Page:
I went up to Bob Brown to try for Least Bittern and see if any lingering migrants were around. Starting from Independence, I got to Bob Brown about 10:00 a.m. -- i.e. way too late for rails, bitterns, etc. to do much calling. At best, I had only a brief glimpse of a Least Bittern flying a short distance and  landing in the cattails and did not hear any. Of necessity, this is the time of year when  I stop racing around, trying to see as many new birds as possible, and just relax and enjoy a lovely place like Bob Brown.

I walked the Sandpiper Flat road going and coming and saw or heard most of the birds reported by Larry Lade (i.e. Yellow-headed Blackbirds, Great-tailed Grackles, Marsh Wrens, Pied-billed Grebes), plus a couple of kingfishers and  Bell's Vireos audible from distant bushes at several locations. There were still some Blue-winged Teal and a pair of Mallards flying around. I wonder if they'll nest. The habitat looks wonderful for Virginia Rails. I would not be surprised if King Rails nested there some day. I hope someone gets out there just after dusk or just before dawn to find out if those birds are there. I have never seen so many Orchard Orioles anywhere as I did today at Bob Brown. I saw Yellow-billed Cuckoo there  four times today.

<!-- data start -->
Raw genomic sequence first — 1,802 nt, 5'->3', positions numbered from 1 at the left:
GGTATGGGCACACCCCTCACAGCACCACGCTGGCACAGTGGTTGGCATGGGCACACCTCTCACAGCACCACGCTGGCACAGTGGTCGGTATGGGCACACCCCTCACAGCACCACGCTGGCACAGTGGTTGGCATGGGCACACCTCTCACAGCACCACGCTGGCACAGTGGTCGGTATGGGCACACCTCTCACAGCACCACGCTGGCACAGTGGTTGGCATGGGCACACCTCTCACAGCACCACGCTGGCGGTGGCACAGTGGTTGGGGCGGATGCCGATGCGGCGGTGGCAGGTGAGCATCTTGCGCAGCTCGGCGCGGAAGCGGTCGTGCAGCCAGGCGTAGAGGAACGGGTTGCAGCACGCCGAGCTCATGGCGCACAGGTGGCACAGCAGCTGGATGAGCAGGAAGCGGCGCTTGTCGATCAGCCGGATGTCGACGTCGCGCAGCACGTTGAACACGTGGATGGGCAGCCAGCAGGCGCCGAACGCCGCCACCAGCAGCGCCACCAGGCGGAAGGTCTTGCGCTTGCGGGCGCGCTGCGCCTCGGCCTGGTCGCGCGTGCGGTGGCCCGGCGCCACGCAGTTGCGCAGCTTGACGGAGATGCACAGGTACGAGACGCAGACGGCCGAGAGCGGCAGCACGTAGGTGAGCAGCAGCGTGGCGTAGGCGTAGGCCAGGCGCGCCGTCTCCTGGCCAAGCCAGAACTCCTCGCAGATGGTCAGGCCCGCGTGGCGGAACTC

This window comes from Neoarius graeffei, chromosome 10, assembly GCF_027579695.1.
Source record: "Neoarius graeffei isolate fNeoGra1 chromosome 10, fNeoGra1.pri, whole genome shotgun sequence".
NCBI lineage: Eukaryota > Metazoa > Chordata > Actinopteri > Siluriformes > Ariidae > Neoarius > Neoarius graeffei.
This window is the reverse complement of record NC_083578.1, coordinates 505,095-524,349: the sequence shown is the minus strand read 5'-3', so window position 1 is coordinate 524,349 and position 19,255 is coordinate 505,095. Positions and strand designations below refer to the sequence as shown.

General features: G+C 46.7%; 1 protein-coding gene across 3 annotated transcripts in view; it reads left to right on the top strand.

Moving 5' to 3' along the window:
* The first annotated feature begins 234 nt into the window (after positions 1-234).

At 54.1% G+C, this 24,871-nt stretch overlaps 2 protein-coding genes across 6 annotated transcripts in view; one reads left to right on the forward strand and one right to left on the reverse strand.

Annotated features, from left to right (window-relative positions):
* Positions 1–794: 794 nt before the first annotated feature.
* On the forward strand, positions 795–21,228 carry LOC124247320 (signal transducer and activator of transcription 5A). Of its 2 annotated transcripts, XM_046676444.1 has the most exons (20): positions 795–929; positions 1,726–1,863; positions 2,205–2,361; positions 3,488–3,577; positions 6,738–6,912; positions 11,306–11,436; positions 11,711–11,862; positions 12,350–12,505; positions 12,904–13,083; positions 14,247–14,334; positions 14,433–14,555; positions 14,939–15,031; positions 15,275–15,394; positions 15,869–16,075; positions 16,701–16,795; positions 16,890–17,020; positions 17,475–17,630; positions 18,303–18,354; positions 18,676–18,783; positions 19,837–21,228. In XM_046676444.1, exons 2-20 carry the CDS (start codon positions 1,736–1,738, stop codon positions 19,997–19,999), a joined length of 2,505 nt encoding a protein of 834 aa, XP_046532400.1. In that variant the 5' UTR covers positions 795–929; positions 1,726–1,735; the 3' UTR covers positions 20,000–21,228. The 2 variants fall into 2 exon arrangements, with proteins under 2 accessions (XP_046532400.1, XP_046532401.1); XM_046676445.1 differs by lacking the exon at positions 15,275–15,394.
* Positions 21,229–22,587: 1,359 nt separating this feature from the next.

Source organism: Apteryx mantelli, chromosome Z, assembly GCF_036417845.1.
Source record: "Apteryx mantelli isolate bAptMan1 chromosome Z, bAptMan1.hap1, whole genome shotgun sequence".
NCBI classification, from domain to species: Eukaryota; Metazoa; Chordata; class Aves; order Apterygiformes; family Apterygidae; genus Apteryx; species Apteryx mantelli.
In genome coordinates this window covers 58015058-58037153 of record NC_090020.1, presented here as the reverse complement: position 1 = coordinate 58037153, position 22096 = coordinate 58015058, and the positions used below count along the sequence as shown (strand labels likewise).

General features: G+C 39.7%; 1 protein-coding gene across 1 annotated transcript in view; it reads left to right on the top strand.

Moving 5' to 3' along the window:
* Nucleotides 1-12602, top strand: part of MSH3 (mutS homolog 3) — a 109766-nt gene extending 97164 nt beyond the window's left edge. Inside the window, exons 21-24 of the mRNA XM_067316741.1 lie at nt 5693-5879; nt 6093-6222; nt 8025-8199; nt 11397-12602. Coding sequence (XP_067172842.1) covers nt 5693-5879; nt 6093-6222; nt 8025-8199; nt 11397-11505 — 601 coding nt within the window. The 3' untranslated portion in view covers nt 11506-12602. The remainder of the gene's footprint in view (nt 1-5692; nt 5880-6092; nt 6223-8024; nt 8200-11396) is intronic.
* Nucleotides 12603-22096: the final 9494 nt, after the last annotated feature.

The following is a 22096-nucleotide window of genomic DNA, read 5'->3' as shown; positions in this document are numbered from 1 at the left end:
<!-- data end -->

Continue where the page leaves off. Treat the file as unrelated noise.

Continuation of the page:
Looking back, Bob Brown has produced most of the marsh birds one might expect at one time or other this spring. I personally have seen or heard the following there this year:

Common Moorhen
Am. Bittern
Least Bittern
Virginia Rail
Marsh Wren
Yellow-headed Blackbird
Great-tailed Grackle.

Neat place! If the managers maintain the water level year in and year out, sooner or later all of the above species, plus King Rail, will probably nest at Bob Brown.

I went on to Squaw Creek and did not see much, except that Yellow-headed Blackbirds and Great-tailed Grackles are evidently breeding at Cattail Pool. I was surprised that I did not head a single Bell's Vireo as I drove alomg Mallard Marsh. They have really crashed there, as they have at Weston Bend.

On the way home, I stopped at Lake Contrary, Horseshoe Lake, Mud Lake, Sugar Lake and Bean Lake. The migration is over, at least on this side of the state. Except for one Greater Yellowlegs that I heard at Bob Brown and a Pectoral and a few White-rumps at Horseshoe Lake, I saw no shorebirds except Killdeers today. I did see a female Hooded Merganser at Sugar Lake and the same flock of 8-9 white geese that were there a few weeks ago. I'm guessing the Ross' Goose that was with them a few weeks ago is still there, and that the rest are Snow Geese, but I could not get a good vantage point to check them out. (I did see one Snow Goose along the north shore of Sugar Lake).  There were a few Black Terms at Contrary, Horseshoe and Sugar Lakes. Bean Lake is now experiencing the die off of Carp that occurred at Lake Contrary a few weeks ago.

All of the oxbow lakes are drying up, whereas Squaw Creek has more water. I guess the rains we've had here missed the Platte City/St.Joseph latitude.

Bottom line: It's over!

Bob Fisher
Independence, Missouri
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